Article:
A quarter century ago, the people of Central Europe liberated themselves, bringing down the Iron Curtain, choosing capitalism over communism, and democracy over dictatorship. This week, at an event in Prague, we unveiled ten online Google Cultural Institute exhibitions recounting the amazing and thrilling events from Poland in the north to Hungary in the south.
Communism represented an artificial transplant in Central Europe. Throughout history, the region enjoyed strong religious, economic and political ties with the West. The Museum Masaryk T.G. Lany brings its readers back to the founding ideas of democracy and freedom on which the Czechoslovak Republic was built through the legacy of the first Czechoslovak president.
All through the 1980s, pressure for change mounted. An independent free trade union called Solidarity swept through Poland at the beginning of the decade. Even though the government declared martial law to crush it, the light of freedom would only be dimmed temporarily. Dissidents appeared. Priests protested. Musicians revolted. The Czech Republic’s Vaclav Havel Library’s exhibition of black and white photographs captures not only the period of mass demonstrations in 1989 and the subsequent revolution, but also the visits and performances of cultural icons such as Frank Zappa and the US alternative troupe The Bread and Puppet Theater. For the citizens of Czechoslovakia, these first tastes of the Western world represented “the first free steps of a society.”
Starting in the spring of 1989, East Germans began fleeing to other Soviet bloc countries. The Hungarian government opened its border with Austria in May and the rush to escape was on. The Vaclav Havel Library exhibit captures the wave of citizens of the German Democratic Republic in September who inundated the surroundings of the embassy of the Federal Republic of Germany in Prague, waiting in anticipation for longed permission to travel to the West.
In June, the Polish government legalized Solidarity and held partially free elections. Solidarity won a landslide and formed the Soviet bloc’s first non-communist led government. The Polish History Museum has created an exhibit called “Tearing the Iron Curtain apart.” It includes a photo of the symbolic meeting between Poland’s first non-communist Prime Minister Tadeusz Mazowiecki and the German Federal Chancellor Helmut Kohl. Another exhibition from the Julian Antonisz Foundation shows experimental art from the communist era.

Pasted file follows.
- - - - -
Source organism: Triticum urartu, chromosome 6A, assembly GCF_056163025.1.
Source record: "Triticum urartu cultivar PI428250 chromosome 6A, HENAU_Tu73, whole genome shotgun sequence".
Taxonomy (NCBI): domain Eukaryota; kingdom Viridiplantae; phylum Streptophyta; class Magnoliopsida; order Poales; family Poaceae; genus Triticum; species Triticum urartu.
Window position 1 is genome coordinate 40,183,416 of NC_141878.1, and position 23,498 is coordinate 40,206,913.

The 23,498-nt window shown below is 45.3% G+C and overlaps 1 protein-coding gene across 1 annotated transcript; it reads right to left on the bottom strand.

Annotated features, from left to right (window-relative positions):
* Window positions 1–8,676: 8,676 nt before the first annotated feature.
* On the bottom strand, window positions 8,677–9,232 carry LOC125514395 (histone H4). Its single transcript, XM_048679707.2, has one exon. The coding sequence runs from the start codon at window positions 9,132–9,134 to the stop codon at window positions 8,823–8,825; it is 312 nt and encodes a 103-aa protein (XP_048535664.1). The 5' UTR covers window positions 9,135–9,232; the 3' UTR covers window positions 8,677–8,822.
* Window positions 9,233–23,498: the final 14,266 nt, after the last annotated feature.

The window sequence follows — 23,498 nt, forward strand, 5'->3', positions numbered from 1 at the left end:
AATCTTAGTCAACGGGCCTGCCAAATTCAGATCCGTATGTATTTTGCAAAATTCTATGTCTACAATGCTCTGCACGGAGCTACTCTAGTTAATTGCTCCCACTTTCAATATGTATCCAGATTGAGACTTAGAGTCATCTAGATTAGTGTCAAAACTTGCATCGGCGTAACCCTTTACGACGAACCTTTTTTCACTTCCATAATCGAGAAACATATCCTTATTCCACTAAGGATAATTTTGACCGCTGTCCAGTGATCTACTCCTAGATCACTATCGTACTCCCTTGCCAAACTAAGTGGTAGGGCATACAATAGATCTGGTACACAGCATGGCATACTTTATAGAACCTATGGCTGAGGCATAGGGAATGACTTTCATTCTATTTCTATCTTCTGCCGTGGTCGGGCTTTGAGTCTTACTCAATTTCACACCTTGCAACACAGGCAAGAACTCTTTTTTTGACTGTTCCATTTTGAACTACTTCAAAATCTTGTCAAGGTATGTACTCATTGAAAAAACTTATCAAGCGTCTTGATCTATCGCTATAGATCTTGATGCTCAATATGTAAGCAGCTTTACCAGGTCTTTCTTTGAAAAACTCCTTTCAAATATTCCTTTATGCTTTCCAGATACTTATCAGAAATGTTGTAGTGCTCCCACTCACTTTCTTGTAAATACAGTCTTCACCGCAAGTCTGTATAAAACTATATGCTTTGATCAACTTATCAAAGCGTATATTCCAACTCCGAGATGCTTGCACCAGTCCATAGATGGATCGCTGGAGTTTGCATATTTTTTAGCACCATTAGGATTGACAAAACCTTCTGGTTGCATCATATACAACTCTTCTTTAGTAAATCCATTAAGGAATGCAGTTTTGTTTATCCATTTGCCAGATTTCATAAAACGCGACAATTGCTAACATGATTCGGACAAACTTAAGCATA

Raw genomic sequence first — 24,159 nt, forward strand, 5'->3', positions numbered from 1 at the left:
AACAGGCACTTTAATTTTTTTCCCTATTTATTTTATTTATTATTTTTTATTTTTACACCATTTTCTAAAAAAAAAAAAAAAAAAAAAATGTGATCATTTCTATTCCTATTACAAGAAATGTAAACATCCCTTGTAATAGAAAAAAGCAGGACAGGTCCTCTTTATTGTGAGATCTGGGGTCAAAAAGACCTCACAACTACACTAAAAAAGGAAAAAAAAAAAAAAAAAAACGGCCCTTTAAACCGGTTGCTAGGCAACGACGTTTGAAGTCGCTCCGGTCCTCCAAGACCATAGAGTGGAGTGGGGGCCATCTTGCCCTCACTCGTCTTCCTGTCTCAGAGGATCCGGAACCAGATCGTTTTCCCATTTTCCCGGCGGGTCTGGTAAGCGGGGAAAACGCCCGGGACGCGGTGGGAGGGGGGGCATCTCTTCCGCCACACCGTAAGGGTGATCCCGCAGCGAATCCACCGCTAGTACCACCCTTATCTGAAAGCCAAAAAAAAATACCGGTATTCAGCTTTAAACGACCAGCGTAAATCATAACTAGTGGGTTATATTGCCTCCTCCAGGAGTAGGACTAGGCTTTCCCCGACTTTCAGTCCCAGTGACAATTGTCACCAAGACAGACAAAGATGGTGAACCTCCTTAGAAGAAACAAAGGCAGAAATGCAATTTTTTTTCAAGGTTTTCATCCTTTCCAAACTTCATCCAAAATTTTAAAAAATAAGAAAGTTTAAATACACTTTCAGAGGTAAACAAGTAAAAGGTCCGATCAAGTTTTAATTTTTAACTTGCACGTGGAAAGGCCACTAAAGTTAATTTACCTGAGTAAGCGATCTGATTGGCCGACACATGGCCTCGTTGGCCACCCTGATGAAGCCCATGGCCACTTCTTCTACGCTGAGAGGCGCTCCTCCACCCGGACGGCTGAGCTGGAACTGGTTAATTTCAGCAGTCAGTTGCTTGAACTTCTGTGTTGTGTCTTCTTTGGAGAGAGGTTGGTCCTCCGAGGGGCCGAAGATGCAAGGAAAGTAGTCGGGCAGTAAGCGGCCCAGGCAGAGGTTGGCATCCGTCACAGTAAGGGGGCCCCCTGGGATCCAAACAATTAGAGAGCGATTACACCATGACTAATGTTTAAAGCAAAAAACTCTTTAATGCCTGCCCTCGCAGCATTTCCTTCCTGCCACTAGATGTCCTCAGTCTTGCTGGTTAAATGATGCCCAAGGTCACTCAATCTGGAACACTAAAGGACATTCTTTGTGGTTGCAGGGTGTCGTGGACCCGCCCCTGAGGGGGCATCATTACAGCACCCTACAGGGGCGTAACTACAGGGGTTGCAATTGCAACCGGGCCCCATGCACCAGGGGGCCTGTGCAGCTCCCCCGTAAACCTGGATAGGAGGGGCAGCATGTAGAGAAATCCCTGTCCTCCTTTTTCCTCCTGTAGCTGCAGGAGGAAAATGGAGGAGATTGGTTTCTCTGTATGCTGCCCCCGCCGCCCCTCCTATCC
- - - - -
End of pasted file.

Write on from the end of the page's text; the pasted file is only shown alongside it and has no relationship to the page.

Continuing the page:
In November, the Berlin Wall crumbled and millions of Czechs crowded the streets. The Muzeum umění Olomouc has prepared a selection of images from photographer Petr Zatloukal, showing a behind-the-scenes look at the November events. The Muzeum policie České republiky showcases photographs of the uniforms of the riot police on 17th November 1989, as they watched, powerless, while millions of Czechs marched for their freedom. Dissident playwright Vaclav Havel emerged from prison to become president. The photographs from the Nadace Dagmar a Václava Havlových VIZE 97 exhibit maps Havel’s extraordinary journey from 1989 to 2011.
Slovakia also won its freedom and soon broke away from Prague to achieve full independence. Its the Museum of Crimes and Victims of Communism illustrates the path to freedom through photographs of unknown heroes who participated in country’s Candle Demonstration.
The sweep of the events accelerated and the shackles of communism were gone by the end of 1989, not only throughout Central Europe, but also in the Balkan countries of Romania and Bulgaria. The Balts, within the Soviet Union itself, soon would form a human chain hundreds of miles long and win back their freedom. In Hungary, the Open Society Archives, is bringing online one of the world’s largest archives from the Cold War, including propaganda films and surveillance documents, samizdat and opposition activist videos, publications and posters.
Take time to browse and learn. We believe putting historical material on the Internet and organizing it in a way that allows visitors to read and understand what it felt like to be in the midst of events not only gives more people access to important material but also preserves these perspectives for future generations. Today, memories of the Cold War may be fading and it is our duty to keep them alive as a reminder of the tremendous achievements of the courageous people of Central Europe.
PostePosted by William Echikson, Head of Free Expression, Europe
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